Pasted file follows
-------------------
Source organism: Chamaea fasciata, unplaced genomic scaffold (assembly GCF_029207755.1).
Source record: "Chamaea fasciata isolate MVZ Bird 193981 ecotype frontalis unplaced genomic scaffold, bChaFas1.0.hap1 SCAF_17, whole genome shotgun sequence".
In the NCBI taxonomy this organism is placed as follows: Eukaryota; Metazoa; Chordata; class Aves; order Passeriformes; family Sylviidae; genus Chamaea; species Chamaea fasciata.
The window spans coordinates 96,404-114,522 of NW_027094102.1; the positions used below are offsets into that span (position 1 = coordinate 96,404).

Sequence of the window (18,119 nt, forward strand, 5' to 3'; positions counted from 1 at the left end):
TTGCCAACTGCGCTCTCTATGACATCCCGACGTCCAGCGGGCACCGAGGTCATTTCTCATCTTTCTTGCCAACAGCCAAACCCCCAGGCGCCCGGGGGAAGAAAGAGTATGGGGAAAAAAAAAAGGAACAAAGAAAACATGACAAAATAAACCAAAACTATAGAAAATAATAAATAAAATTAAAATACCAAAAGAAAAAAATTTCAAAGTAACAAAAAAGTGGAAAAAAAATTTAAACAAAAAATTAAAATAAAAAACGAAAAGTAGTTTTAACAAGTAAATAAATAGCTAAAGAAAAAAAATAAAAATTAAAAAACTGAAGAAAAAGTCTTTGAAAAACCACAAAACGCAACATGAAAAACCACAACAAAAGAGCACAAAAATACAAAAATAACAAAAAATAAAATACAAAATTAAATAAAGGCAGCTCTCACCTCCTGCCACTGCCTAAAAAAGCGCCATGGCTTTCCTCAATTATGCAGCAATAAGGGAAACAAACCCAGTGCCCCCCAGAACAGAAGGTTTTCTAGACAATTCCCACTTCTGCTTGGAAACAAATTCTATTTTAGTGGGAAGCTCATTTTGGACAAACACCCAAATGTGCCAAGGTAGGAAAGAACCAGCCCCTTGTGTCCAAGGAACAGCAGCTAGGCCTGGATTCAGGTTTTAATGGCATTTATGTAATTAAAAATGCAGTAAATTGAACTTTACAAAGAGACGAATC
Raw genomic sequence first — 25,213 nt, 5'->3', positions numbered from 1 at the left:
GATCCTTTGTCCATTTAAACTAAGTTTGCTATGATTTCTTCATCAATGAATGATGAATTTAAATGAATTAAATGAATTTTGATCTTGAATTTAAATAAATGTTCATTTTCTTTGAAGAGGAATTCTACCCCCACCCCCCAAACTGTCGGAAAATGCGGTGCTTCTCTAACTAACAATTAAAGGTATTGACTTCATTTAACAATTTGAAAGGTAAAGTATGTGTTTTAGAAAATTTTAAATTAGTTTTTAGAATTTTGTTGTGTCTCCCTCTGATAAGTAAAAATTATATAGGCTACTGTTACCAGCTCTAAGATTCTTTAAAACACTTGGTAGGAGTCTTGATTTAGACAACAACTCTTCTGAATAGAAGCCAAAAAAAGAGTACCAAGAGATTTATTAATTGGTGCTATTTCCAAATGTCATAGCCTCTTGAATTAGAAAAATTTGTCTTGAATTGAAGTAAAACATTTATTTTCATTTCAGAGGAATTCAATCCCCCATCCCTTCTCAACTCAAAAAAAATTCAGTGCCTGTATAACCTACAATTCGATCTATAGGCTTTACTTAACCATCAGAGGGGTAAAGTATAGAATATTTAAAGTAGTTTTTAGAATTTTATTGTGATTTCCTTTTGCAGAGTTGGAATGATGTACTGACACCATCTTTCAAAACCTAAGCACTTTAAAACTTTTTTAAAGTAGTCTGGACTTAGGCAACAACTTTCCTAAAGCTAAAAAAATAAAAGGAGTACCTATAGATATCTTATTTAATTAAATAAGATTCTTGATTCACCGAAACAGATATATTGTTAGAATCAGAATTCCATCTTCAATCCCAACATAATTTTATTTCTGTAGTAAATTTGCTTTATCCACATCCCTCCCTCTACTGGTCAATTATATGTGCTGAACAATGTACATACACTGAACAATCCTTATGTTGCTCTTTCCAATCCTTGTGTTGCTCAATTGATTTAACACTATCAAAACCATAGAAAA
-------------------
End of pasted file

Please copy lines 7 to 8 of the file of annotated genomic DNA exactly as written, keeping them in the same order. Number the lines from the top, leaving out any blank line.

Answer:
Raw genomic sequence first — 25,213 nt, 5'->3', positions numbered from 1 at the left:
GATCCTTTGTCCATTTAAACTAAGTTTGCTATGATTTCTTCATCAATGAATGATGAATTTAAATGAATTAAATGAATTTTGATCTTGAATTTAAATAAATGTTCATTTTCTTTGAAGAGGAATTCTACCCCCACCCCCCAAACTGTCGGAAAATGCGGTGCTTCTCTAACTAACAATTAAAGGTATTGACTTCATTTAACAATTTGAAAGGTAAAGTATGTGTTTTAGAAAATTTTAAATTAGTTTTTAGAATTTTGTTGTGTCTCCCTCTGATAAGTAAAAATTATATAGGCTACTGTTACCAGCTCTAAGATTCTTTAAAACACTTGGTAGGAGTCTTGATTTAGACAACAACTCTTCTGAATAGAAGCCAAAAAAAGAGTACCAAGAGATTTATTAATTGGTGCTATTTCCAAATGTCATAGCCTCTTGAATTAGAAAAATTTGTCTTGAATTGAAGTAAAACATTTATTTTCATTTCAGAGGAATTCAATCCCCCATCCCTTCTCAACTCAAAAAAAATTCAGTGCCTGTATAACCTACAATTCGATCTATAGGCTTTACTTAACCATCAGAGGGGTAAAGTATAGAATATTTAAAGTAGTTTTTAGAATTTTATTGTGATTTCCTTTTGCAGAGTTGGAATGATGTACTGACACCATCTTTCAAAACCTAAGCACTTTAAAACTTTTTTAAAGTAGTCTGGACTTAGGCAACAACTTTCCTAAAGCTAAAAAAATAAAAGGAGTACCTATAGATATCTTATTTAATTAAATAAGATTCTTGATTCACCGAAACAGATATATTGTTAGAATCAGAATTCCATCTTCAATCCCAACATAATTTTATTTCTGTAGTAAATTTGCTTTATCCACATCCCTCCCTCTACTGGTCAATTATATGTGCTGAACAATGTACATACACTGAACAATCCTTATGTTGCTCTTTCCAATCCTTGTGTTGCTCAATTGATTTAACACTATCAAAACCATAGAAAA